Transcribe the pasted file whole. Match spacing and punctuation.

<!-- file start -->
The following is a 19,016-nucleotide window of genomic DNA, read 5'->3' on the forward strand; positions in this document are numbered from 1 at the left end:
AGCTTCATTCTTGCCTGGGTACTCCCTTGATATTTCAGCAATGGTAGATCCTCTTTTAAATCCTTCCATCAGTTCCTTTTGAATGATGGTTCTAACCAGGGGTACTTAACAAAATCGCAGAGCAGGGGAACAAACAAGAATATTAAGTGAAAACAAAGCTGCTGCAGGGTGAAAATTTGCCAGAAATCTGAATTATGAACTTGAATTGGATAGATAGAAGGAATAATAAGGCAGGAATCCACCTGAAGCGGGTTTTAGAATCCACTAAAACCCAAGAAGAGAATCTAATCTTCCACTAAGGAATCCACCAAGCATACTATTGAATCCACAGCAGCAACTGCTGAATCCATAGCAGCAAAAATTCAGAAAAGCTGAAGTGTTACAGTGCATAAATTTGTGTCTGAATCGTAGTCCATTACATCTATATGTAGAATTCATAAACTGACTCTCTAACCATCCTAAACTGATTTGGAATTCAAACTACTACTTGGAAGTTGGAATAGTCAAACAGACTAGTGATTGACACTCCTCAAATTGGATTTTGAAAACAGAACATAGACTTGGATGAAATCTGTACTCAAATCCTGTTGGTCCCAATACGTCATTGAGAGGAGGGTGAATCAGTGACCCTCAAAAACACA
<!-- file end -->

The following is a 19,016-nucleotide window of genomic DNA, read 5'->3' on the forward strand; positions in this document are numbered from 1 at the left end:
AGCTTCATTCTTGCCTGGGTACTCCCTTGATATTTCAGCAATGGTAGATCCTCTTTTAAATCCTTCCATCAGTTCCTTTTGAATGATGGTTCTAACCAGGGGTACTTAACAAAATCGCAGAGCAGGGGAACAAACAAGAATATTAAGTGAAAACAAAGCTGCTGCAGGGTGAAAATTTGCCAGAAATCTGAATTATGAACTTGAATTGGATAGATAGAAGGAATAATAAGGCAGGAATCCACCTGAAGCGGGTTTTAGAATCCACTAAAACCCAAGAAGAGAATCTAATCTTCCACTAAGGAATCCACCAAGCATACTATTGAATCCACAGCAGCAACTGCTGAATCCATAGCAGCAAAAATTCAGAAAAGCTGAAGTGTTACAGTGCATAAATTTGTGTCTGAATCGTAGTCCATTACATCTATATGTAGAATTCATAAACTGACTCTCTAACCATCCTAAACTGATTTGGAATTCAAACTACTACTTGGAAGTTGGAATAGTCAAACAGACTAGTGATTGACACTCCTCAAATTGGATTTTGAAAACAGAACATAGACTTGGATGAAATCTGTACTCAAATCCTGTTGGTCCCAATACGTCATTGAGAGGAGGGTGAATCAGTGACCCTCAAAAACACA